One of my tennis teachers had his students visualize their “Happy Place” in order to get centered and relaxed before facing the fuzzy yellow ball. For me, one of those places is very specific. A soft white beach next to a sun-shot sea, embraced by ironshore arms, bordered with whispering casuarinas and clattering palmettos, perched on the eastern side of the Exuma Sound. Nowhere to be, no phone, no television. Ahhh, Cat Island. Thoughts of this Happy Place may not have helped my return of serve, but they definitely helped my mood momentarily. (That is, until I start longing to be there….)
Dreamy Fernandez Bay…. (Sorry about those distracting time/date stamps — in European-style notation as well as Ukrainian time, no less. More about my “new” camera below).
Although I don’t get to go there every time I feel the need, I am lucky enough to visit Cat Island in the Bahamas Out Islands every couple of years or so. Due to the island’s remoteness and small population (fewer than 2000 souls on a 46-mile long strip of limestone), and even smaller room inventory for visitors, things don’t change much on Cat Island. Over the 15 years Rick and I have visited, it feels like we pick up where we left off, with nary a ripple in that perfect blue sea.
We rented “Beach House,” just a few steps beyond Shane Shack (in the foreground) — with 2 bedrooms, 2 baths, and a large open kitchen/dining room/living room.
One thing that never changes is the challenge of getting there. Though just over 300 miles from Florida’s east coast, Cat Island can seem a world away to those who don’t have their own plane. We’ve flown through Ft. Lauderdale and Nassau, on Cat Island Air, Gulfstream, and Sky Bahamas, and we’ve sailed from the Exumas on Calypso. The air carriers may change, but the viability of the route is always tenuous, with the never-ending hope that someone will step in with regular, reliable service. The most recent great expectations rest on Silver Airways and Makers (f/k/a Watermakers) out of Ft. Lauderdale, though neither offers daily service.
Naturally, my own questionable travel karma seems to add an additional layer of challenges. We are already cutting our arrival times to the airport a little closer since we’ve gotten TSA Pre-check. So when the BWI Daily Garage shuttle was unable to leave the garage because a trainee driver had hit a wall at the exit (with no other way to get out to the airport! WTF?), we could have been in trouble had we not made the affirmative effort to get off the bus, leave the garage, and park in the Hourly lot. Likewise, at the Charlotte hotel where we’d spent the night before leaving for Nassau, the free shuttle left without actually stopping for waiting guests in the lobby. Add to this special security screening and other delays and nits, and you’ve got a signature travel experience for me.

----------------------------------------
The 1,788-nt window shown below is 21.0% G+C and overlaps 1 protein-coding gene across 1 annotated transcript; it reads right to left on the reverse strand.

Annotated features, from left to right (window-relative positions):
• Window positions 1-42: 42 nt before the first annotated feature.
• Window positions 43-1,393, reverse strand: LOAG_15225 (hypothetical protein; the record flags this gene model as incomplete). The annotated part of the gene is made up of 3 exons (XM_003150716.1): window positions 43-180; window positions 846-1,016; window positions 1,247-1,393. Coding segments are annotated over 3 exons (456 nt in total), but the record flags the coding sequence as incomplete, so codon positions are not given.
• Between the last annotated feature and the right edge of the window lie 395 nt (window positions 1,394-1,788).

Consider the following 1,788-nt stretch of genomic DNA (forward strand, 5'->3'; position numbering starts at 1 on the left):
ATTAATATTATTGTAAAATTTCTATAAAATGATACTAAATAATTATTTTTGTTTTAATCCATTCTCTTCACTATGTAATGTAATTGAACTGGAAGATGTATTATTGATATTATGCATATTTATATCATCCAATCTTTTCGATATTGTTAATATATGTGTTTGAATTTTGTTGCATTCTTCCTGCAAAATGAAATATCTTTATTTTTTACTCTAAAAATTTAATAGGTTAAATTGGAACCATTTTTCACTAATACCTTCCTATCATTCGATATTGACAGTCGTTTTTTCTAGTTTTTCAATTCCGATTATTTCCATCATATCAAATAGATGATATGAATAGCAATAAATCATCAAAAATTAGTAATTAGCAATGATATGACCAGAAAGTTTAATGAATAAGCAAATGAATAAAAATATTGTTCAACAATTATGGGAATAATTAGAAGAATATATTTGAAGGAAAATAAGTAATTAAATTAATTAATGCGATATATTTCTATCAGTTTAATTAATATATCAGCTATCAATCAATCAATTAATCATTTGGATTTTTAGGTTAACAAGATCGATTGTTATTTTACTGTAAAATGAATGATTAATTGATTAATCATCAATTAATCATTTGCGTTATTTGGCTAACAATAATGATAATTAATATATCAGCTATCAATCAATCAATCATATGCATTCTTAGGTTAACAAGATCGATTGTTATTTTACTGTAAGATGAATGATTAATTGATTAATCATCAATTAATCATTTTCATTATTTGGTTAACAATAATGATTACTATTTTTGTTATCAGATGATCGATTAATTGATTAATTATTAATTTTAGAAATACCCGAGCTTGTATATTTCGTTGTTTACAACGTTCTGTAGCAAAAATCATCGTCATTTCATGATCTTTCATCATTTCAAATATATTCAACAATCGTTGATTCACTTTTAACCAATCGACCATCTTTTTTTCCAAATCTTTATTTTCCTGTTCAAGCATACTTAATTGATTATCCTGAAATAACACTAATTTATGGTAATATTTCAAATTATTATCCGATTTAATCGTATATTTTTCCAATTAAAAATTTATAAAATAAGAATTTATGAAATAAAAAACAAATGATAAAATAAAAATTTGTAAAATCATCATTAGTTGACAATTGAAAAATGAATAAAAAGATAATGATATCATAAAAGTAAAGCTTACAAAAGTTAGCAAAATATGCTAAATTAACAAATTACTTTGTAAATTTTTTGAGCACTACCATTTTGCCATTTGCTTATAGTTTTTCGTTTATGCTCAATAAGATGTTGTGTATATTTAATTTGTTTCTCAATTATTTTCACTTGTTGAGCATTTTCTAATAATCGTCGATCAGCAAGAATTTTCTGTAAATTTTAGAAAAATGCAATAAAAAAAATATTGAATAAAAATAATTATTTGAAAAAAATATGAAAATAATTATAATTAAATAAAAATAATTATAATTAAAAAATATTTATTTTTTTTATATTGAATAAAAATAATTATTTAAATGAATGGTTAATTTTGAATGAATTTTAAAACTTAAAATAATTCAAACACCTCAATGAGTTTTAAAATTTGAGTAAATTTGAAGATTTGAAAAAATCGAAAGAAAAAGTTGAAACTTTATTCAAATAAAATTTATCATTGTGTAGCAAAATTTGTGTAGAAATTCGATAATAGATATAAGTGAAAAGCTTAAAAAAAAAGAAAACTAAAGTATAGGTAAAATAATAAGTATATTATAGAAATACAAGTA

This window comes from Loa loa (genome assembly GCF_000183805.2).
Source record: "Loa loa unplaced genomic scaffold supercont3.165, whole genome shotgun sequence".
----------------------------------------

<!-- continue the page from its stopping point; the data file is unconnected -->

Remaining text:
From Nassau, we were to fly Sky Bahamas — and they chartered a Southern Airways plane (a teeny 9 passenger plane) for our group of travelers. Sky Bahamas changed their schedule for our return, but we had enough wiggle room to handle the later arrival. Flexibility is always the key, and our on-island hosts at Fernandez Bay Village are always in the know, so we never end up languishing in the one-room “international” airport waiting for a ride or flight. They know we want to maximize our island time.
Our friends Patrick and Emily joined us on this trip. Importantly, they are Out Island veterans (Abacos, off-season). Less seasoned visitors might not “get” it. They might be taken aback by the lack of room keys or bartenders. They might look amiss at the “money bats” flying through the great house or the frogs taking up residence in the garden bath. They might find the lack of action stifling. Not our crew.
One evening, Beach House had not one, not two, not three, but FOUR frogs in my and Rick’s shower alone. Another morning, a money bat took up residence on my beach coverup, hanging up to dry. And let’s not forget the money bat that got lost in our shower.
Days and nights slip into a soothing routine of as much — or as little — to do as you might wish. The “doing” generally involves self-propelled water sports and off-road exploration. My favorite activity is kayaking in the bay and the mangrove creek. I also keep working on stand-up paddle-boarding, and someday I’ll be able to take a spin around the bay without giving myself charlie horses in my feet from gripping so tight with my toes for fear of falling off. (It’s not so much the falling off that I fear — the landing in Fernandez Bay is about as soft you can imagine; for me, it’s the flailing around to get back on which is so humbling.)
There’s always Sands in the Sand to ease us through our … er … morning. But a bracing kayak trip justifies the empty (but delightful) calories.
Sometimes, I took off on my own. I love padding to a sandbar and searching for treasure.
I found this perfect conch shell on one of my solo paddles in the mangrove creek, while Rick dove up the sand dollar and sea biscuit while snorkeling in Fernandez Bay.
The main road on Cat Island is the Queen’s Highway, just like it is on most other Out Islands. The Queen’s Highway is decently paved, but most roads that branch off it are not. When I rent a car, I make a point of asking for a beat-up vehicle with high clearance; that way the inevitable scratches from the vegetation closing in on the small roads won’t be an issue, nor will the sand on the floors.
Can you imagine explaining the aftermath of road like this to Hertz?
As with many other Out Island business-people, our rental car purveyor (Gilbert’s) is also a grocer and liquor store owner. Typically, you can’t go to the store looking for anything particular other than Pringle’s (they are perennial). So, while I wanted Crystal Lite, I found none, but did find San Pellegrino sparkling fruit drinks (which make brilliant mixers, but the way). Last visit, we found plenty of ginger beer, but no Gosling’s rum; this time around, Gosling’s rum abounded, but I didn’t see the ginger beer. All of these transactions are accomplished with a great deal of trust on all parts. When I needed to get into the next-door locked liquor store, I was simply handed the key to help myself; the car rental (and later exchange, since the one we had suffered from engine trouble) took moments, including the cursory inspection.